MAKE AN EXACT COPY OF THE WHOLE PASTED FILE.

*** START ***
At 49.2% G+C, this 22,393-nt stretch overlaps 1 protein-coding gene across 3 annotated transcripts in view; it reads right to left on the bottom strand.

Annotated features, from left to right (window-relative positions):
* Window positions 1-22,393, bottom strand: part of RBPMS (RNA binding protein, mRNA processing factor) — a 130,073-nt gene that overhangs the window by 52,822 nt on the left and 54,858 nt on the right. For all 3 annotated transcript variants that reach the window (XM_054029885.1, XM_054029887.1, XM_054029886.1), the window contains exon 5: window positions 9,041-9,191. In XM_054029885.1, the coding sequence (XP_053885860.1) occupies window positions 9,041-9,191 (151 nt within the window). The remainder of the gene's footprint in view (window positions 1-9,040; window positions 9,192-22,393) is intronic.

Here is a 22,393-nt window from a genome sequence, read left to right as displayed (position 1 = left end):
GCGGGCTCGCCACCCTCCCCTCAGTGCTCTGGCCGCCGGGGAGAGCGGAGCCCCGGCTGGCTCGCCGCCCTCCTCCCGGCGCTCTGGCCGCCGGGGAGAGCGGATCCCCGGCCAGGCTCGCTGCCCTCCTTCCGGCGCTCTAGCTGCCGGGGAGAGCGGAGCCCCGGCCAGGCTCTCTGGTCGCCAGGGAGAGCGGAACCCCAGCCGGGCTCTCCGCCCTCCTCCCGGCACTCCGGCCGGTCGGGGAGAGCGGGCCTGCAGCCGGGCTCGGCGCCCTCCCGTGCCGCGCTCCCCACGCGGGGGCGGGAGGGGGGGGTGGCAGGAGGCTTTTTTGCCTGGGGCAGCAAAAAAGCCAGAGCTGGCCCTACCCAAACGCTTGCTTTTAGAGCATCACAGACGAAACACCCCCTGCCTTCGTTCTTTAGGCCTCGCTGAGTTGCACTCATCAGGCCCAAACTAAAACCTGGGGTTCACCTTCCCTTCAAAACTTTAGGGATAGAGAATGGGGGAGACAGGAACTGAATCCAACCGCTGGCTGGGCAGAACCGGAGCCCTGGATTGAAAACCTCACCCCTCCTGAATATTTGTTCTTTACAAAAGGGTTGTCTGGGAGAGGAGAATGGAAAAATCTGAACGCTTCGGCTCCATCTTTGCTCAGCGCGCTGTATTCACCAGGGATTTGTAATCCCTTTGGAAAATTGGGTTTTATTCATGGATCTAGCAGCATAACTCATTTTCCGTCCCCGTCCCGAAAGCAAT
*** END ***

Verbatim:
At 49.2% G+C, this 22,393-nt stretch overlaps 1 protein-coding gene across 3 annotated transcripts in view; it reads right to left on the bottom strand.

Annotated features, from left to right (window-relative positions):
* Window positions 1-22,393, bottom strand: part of RBPMS (RNA binding protein, mRNA processing factor) — a 130,073-nt gene that overhangs the window by 52,822 nt on the left and 54,858 nt on the right. For all 3 annotated transcript variants that reach the window (XM_054029885.1, XM_054029887.1, XM_054029886.1), the window contains exon 5: window positions 9,041-9,191. In XM_054029885.1, the coding sequence (XP_053885860.1) occupies window positions 9,041-9,191 (151 nt within the window). The remainder of the gene's footprint in view (window positions 1-9,040; window positions 9,192-22,393) is intronic.

Here is a 22,393-nt window from a genome sequence, read left to right as displayed (position 1 = left end):
GCGGGCTCGCCACCCTCCCCTCAGTGCTCTGGCCGCCGGGGAGAGCGGAGCCCCGGCTGGCTCGCCGCCCTCCTCCCGGCGCTCTGGCCGCCGGGGAGAGCGGATCCCCGGCCAGGCTCGCTGCCCTCCTTCCGGCGCTCTAGCTGCCGGGGAGAGCGGAGCCCCGGCCAGGCTCTCTGGTCGCCAGGGAGAGCGGAACCCCAGCCGGGCTCTCCGCCCTCCTCCCGGCACTCCGGCCGGTCGGGGAGAGCGGGCCTGCAGCCGGGCTCGGCGCCCTCCCGTGCCGCGCTCCCCACGCGGGGGCGGGAGGGGGGGGTGGCAGGAGGCTTTTTTGCCTGGGGCAGCAAAAAAGCCAGAGCTGGCCCTACCCAAACGCTTGCTTTTAGAGCATCACAGACGAAACACCCCCTGCCTTCGTTCTTTAGGCCTCGCTGAGTTGCACTCATCAGGCCCAAACTAAAACCTGGGGTTCACCTTCCCTTCAAAACTTTAGGGATAGAGAATGGGGGAGACAGGAACTGAATCCAACCGCTGGCTGGGCAGAACCGGAGCCCTGGATTGAAAACCTCACCCCTCCTGAATATTTGTTCTTTACAAAAGGGTTGTCTGGGAGAGGAGAATGGAAAAATCTGAACGCTTCGGCTCCATCTTTGCTCAGCGCGCTGTATTCACCAGGGATTTGTAATCCCTTTGGAAAATTGGGTTTTATTCATGGATCTAGCAGCATAACTCATTTTCCGTCCCCGTCCCGAAAGCAAT